Polio has resurfaced in the Philippines, 19 years after the country was declared free of the paralysing disease. Officials say the development is the result of public aversion to vaccines.
Health officials yesterday reported the country's first polio case since 2000 - a three-year-old girl in Lanao del Sur province, 1,000km south of the capital Manila. They are also trying to confirm a case of acute flaccid paralysis - a neurological disease that causes sudden weakness or paralysis in any part of the body - which could have been due to polio.
The polio virus was also discovered in sewage samples taken in Manila and Davao City, home turf of President Rodrigo Duterte.
Poliomyelitis, or polio, attacks the nervous system and can cause irreversible paralysis within hours of infection. Children under five years old are the most vulnerable.
Many households in the Philippines, especially in poor districts, shunned polio vaccines after a programme to inoculate a million school-age children with the world's first dengue vaccine in 2016 failed when the pharmaceutical firm behind it disclosed that the vaccine could provoke a much more severe form of dengue.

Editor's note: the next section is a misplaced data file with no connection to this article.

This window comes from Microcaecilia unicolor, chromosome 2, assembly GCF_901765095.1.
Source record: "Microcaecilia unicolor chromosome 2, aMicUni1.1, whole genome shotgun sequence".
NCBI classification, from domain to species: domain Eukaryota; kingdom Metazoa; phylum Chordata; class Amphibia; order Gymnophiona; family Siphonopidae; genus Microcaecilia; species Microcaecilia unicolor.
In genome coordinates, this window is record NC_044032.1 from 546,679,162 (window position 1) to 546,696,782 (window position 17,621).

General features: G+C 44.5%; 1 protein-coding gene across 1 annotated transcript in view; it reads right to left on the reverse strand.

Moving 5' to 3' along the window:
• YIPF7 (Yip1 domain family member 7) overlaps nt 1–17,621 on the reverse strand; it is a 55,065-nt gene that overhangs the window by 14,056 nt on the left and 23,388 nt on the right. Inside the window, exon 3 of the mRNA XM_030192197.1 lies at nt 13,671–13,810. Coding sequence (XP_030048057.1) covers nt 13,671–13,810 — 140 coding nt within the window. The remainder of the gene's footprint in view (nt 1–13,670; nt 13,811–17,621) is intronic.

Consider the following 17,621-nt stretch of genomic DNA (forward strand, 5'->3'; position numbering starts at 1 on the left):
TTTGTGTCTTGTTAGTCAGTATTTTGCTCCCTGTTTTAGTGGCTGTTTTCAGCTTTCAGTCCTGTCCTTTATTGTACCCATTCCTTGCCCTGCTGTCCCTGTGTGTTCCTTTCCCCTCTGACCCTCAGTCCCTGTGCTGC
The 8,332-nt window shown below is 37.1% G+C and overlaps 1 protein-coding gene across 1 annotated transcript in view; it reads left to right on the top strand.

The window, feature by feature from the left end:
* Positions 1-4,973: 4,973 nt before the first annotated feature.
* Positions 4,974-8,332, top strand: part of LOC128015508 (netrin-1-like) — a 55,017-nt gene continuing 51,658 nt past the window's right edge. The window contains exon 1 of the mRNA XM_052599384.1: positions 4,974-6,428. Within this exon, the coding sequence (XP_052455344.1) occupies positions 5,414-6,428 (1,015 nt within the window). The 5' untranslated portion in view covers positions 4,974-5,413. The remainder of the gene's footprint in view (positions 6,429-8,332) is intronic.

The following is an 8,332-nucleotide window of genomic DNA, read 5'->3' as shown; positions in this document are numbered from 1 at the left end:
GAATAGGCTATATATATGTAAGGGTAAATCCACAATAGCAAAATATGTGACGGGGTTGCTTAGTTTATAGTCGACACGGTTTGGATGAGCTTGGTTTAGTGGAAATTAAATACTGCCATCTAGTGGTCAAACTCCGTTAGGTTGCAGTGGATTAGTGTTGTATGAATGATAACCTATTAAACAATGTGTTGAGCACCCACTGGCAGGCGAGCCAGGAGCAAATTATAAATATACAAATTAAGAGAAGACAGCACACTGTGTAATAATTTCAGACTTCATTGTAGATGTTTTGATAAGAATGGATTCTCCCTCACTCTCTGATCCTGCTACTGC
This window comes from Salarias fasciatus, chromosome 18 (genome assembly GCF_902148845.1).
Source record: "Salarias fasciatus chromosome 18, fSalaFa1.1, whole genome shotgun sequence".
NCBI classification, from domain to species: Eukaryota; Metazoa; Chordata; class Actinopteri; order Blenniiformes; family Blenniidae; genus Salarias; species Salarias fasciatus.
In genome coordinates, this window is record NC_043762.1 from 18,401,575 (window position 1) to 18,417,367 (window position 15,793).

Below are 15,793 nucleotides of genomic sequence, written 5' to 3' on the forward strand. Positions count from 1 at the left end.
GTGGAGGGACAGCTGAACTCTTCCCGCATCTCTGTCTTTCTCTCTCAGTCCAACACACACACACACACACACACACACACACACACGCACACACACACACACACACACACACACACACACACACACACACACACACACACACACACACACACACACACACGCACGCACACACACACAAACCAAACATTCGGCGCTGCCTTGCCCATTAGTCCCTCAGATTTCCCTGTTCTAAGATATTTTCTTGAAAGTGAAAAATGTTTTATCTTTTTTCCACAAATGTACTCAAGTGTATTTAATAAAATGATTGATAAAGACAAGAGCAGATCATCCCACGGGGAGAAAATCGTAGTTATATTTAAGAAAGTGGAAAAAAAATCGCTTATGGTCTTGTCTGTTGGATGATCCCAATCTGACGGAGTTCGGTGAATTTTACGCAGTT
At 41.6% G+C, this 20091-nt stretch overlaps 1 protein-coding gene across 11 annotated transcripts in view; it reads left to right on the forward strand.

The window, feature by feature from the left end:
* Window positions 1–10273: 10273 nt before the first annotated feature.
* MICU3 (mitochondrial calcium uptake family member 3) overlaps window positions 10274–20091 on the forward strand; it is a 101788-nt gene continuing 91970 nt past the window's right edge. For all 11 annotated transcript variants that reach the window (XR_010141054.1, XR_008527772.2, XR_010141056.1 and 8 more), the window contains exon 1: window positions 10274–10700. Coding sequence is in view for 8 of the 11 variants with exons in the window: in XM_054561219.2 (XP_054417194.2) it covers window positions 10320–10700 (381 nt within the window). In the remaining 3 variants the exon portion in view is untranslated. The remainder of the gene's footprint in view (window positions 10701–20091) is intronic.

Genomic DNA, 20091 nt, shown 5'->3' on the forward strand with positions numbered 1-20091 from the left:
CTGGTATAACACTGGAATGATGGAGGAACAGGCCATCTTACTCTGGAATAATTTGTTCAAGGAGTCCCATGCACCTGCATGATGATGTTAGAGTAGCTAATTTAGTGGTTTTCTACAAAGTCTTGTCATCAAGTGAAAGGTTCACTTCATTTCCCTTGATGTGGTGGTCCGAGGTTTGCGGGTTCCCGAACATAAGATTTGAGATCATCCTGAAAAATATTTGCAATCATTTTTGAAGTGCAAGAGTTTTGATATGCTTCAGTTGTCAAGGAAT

Public confidence in vaccines plunged to 32 per cent last year in the Philippines, from 93 per cent in 2015, according to the London School of Hygiene and Tropical Medicine.
The health department reported that vaccine coverage slid to 40 per cent last year from 70 per cent a year earlier. Polio vaccine coverage, in particular, fell to 66 per cent from 95 per cent.
Public aversion to vaccines has also caused massive outbreaks of dengue and measles.
Last month, the government declared a "national dengue epidemic" as more than 1,000 people - nearly half of them children who were five to nine years old - died of the mosquito-borne disease.
Meanwhile, more than 45,000 cases of measles were recorded over a year from July last year.
Unicef Philippines representative Oyun Dendevnorov said the resurgence of polio in the country is "deeply disconcerting".
In a news conference yesterday, Health Secretary Francisco Duque said: "We repeat our call to parents and caregivers: Let us prioritise the complete vaccination of our children, so they remain safe from vaccine-preventable diseases like polio."
Dr Duque said the health department would roll out "synchronised polio vaccinations" for children under five in high-risk areas next month.
"The polio vaccine coverage should be at 95 per cent to ensure that (the disease) will not create problems for our children... Complete vaccination is the best way to prevent it," he said.